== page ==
We shifted emphasis in our educational approach, from teaching about Judaism to utilizing Jewish wisdom as a tool to encourage personal growth and to inspire concrete action in the world.
We re-emphasized community, strengthening old programs and developing new ones with an eye toward nurturing deep and meaningful relationships.
Our successes over the past year convinced us that we are on the right track. As we had hoped, people who had been totally unengaged with Jewish life have, this year, rediscovered the spiritual and relational possibilities of Jewish life and community because of Beth-El. That’s why we wrote our new congregational purpose statement the way we did. It reminds us to continue striving for our ultimate goal, not simply of leading people to a deeper relationship with Judaism, but, rather, of “helping them thrive intellectually, emotionally, and spiritually and inspiring them to build a more just, compassionate, and peaceful world.”
Second, meeting people where they are requires removing the barriers to access.
The typical synagogue has many such barriers. Take membership dues, for example. The prospect of having to make a significant financial investment up front in order to deepen one’s relationship with Judaism and community can be daunting and disillusioning.
But up-front expense is only one of several ways that synagogue life feels inaccessible to many. Judaism is a thoughtful and spiritual tradition, but it can also feel prohibitively technical and foreign. From a certain perspective, these are some of Judaism’s greatest strengths. Spiritual practice ought to challenge us to live beyond our comfort zone.
However, even people who have had a lifetime of Jewish involvement can sometimes find Judaism perplexing or even intimidating. This is all the more true for people who are on the outside of the Jewish community looking in. They feel that they will be completely out of their depth, that they will be pressured into buying a whole lifestyle that is totally foreign to them, that they will be judged for every little thing: for what they wear or don’t wear, what they say or don’t say, what they practice or don’t practice, what they attend or don’t attend, for what they know or don’t know. Sometimes their fears are imagined, but very often folks discover those concerns to be all too real once they walk through synagogue doors.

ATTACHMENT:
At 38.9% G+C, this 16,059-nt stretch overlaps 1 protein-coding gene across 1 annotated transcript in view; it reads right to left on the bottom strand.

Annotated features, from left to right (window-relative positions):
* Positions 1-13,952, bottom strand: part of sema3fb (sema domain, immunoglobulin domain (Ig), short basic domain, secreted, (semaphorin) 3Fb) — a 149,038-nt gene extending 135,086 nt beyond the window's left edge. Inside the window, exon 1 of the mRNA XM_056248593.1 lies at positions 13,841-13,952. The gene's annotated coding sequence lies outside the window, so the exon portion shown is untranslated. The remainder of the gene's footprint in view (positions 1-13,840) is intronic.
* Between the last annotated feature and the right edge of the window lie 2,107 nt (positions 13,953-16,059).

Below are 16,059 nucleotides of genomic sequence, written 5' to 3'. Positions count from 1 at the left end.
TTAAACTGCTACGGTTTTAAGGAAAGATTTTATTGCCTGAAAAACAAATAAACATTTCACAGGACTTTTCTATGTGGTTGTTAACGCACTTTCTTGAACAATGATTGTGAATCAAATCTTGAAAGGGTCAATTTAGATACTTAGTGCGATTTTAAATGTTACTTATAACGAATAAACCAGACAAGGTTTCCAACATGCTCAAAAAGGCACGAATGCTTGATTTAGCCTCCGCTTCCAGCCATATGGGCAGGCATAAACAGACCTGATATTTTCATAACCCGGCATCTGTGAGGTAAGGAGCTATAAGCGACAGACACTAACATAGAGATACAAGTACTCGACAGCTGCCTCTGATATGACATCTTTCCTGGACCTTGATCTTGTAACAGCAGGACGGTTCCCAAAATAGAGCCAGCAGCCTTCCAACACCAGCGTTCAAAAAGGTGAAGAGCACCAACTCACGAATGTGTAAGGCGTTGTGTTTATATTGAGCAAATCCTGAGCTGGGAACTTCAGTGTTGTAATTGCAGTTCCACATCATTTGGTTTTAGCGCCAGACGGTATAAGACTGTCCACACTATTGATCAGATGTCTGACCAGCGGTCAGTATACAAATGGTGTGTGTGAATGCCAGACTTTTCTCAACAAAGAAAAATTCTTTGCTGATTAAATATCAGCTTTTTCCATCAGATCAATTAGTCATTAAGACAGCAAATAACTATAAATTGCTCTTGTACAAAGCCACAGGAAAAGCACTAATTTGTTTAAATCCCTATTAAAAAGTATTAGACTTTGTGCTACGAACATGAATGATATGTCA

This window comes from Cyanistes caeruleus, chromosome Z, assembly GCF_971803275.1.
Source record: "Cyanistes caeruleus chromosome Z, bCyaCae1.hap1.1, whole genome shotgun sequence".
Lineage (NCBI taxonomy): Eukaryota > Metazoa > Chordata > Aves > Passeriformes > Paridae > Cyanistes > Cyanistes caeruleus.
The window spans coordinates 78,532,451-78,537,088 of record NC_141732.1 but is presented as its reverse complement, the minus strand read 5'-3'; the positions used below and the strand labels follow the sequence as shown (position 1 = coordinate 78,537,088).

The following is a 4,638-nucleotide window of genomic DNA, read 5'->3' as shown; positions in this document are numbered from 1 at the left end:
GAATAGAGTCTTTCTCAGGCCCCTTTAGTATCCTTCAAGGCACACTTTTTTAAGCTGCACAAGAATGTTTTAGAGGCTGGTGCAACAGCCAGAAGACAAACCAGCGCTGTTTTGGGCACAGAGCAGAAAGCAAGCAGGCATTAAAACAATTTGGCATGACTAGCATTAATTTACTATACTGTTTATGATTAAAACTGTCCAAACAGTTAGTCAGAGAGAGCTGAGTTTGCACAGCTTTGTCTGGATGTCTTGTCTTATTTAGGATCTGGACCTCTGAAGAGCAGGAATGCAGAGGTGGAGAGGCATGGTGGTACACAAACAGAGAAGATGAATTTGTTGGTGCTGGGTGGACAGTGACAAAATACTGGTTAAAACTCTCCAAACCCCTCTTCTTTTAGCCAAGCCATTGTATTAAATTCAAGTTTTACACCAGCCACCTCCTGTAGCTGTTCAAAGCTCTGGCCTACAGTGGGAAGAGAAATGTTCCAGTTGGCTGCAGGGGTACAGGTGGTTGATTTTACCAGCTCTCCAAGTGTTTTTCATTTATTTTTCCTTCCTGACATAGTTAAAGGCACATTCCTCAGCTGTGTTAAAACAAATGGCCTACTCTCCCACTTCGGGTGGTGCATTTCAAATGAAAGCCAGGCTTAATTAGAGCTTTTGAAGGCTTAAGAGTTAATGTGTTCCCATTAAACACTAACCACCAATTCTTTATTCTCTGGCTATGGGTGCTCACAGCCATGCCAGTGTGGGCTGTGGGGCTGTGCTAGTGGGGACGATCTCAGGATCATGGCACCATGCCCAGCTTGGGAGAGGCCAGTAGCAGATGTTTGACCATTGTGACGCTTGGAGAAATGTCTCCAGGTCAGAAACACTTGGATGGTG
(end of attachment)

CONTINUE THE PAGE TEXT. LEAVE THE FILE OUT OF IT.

Just as God opened Hagar’s eyes so she could see the well of water, synagogues need to clear the hurdles that too often bar entry: clear away the up-front costs, clear away the preconditions, clear away the judgment. When Jewish spirituality and wisdom are offered in ways that are accessible to all and free of judgment, people on the margins become drawn in. Of course, some people will take advantage of the freedom and leave. But most people will reward such welcome with loyalty.
There is a beautiful Yiddish term for this kind of approach, heymish, meaning “like home.” Heymish evokes friendliness, informality, and a lack of pretense.
While we know we have more work to do in the coming years, we have been striving to make Temple Beth-El more heymish over the past year:
We have literally been keeping the door open during services so that no one feels locked out. We moved many services to less formal spaces. We created new services and classes to provide new ways in.